- The raw-edged quality of these three swaggering rollers on Lurka's debut for Bristol label Black Acre dovetails nicely with the dance music synonymous with the city, but Holding doesn't sound particularly localised or beholden to current trends. "Nah So" begins promisingly, with dramatic rising dynamics and rough kicks nicely offset by a tinkling chime. A murky synth line and muffled alarm calls build suspense, but even as the track hits a climax it never really feels like it's taken off.
"KMT" is more substantial, with Lurka making the combination of wobbling synth arpeggios and piston-fire percussion work well. But the real highlight is the title track, whose rattling introduction grows tenser with each bar, before the whole thing erupts into a furious drum workout. It's a brutal steppers' cut, and Lurka's knack for subtle tension and release gives it a thrilling edge.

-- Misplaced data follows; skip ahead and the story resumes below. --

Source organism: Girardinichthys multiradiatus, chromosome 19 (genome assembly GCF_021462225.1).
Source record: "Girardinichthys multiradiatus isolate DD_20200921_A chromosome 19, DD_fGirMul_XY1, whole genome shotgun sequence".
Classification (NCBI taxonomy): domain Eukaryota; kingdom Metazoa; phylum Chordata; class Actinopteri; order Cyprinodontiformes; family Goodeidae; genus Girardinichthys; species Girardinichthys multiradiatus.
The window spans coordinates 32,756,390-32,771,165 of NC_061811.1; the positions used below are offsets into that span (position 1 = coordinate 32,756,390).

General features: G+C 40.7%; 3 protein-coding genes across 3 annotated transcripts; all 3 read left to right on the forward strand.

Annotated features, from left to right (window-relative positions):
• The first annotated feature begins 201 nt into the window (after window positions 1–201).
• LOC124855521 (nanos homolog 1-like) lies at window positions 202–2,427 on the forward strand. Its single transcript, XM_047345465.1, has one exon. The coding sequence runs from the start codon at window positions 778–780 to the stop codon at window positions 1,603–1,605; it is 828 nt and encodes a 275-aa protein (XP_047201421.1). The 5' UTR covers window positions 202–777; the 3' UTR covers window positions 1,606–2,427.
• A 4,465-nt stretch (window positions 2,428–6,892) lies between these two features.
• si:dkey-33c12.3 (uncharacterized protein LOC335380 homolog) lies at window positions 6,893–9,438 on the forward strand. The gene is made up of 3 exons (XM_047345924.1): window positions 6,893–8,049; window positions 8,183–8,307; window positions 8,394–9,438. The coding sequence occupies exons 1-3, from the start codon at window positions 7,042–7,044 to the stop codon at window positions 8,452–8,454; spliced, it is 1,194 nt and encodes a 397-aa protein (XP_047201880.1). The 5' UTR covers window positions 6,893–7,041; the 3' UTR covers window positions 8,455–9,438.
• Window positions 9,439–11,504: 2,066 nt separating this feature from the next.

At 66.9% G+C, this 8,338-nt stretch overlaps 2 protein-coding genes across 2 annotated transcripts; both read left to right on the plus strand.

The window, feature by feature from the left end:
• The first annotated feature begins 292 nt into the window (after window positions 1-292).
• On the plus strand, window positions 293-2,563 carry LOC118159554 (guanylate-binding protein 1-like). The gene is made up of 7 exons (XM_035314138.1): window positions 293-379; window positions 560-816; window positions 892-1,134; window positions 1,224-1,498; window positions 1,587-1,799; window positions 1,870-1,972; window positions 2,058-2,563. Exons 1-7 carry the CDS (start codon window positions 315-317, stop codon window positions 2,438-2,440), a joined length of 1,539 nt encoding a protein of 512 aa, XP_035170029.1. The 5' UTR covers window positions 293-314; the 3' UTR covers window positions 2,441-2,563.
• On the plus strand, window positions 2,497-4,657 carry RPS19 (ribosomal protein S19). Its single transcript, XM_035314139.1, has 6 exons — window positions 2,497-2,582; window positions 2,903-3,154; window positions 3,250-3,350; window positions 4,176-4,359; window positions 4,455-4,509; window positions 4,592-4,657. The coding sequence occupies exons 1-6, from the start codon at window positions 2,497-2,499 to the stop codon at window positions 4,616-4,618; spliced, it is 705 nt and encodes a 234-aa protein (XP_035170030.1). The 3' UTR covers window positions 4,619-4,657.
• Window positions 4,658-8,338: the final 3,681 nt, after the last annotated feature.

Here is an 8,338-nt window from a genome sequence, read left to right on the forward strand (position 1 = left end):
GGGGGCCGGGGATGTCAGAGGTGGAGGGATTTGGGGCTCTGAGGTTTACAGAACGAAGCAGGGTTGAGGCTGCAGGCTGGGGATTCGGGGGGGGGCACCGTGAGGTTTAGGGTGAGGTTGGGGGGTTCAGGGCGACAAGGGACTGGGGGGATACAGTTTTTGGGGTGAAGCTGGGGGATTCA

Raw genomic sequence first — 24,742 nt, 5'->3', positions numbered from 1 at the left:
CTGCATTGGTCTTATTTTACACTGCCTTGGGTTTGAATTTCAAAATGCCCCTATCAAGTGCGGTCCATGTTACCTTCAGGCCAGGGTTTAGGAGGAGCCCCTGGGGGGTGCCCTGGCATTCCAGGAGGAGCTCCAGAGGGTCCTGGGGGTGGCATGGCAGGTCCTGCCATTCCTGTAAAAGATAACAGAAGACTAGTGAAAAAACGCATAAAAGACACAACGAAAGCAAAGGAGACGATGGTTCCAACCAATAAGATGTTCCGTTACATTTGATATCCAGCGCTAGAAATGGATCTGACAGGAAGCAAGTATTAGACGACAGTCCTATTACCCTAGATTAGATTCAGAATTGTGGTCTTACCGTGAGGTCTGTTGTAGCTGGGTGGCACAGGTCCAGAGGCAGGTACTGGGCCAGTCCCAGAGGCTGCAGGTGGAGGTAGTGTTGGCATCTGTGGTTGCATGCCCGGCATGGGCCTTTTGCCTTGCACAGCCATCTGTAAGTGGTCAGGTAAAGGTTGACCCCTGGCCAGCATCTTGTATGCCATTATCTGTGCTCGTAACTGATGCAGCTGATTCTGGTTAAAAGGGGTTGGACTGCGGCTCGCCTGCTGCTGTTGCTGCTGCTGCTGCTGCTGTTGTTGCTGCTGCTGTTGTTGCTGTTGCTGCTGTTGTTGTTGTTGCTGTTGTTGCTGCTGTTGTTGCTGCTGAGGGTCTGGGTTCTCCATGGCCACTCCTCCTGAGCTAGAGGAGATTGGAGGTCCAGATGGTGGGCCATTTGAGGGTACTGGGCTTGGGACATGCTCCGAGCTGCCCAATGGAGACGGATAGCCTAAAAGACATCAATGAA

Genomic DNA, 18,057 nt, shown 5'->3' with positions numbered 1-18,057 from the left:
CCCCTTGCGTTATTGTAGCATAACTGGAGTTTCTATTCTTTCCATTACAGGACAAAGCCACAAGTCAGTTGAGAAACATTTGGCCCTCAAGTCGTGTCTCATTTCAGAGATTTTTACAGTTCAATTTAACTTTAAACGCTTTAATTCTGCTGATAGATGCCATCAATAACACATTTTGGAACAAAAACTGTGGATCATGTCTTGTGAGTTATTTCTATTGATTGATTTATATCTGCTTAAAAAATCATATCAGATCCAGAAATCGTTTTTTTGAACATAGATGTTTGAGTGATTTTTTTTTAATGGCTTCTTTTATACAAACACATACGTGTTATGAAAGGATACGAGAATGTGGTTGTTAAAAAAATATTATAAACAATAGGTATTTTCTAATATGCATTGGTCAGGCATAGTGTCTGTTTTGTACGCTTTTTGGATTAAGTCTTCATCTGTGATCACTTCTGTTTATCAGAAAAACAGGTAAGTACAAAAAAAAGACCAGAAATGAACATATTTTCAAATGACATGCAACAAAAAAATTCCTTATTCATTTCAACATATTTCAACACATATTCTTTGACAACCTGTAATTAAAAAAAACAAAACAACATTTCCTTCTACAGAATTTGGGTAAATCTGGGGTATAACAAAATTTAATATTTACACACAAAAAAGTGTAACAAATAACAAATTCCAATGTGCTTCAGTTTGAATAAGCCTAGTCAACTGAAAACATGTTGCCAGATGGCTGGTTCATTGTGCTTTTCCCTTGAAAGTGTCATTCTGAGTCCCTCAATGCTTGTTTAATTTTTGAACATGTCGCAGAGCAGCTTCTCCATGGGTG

A2 Nah So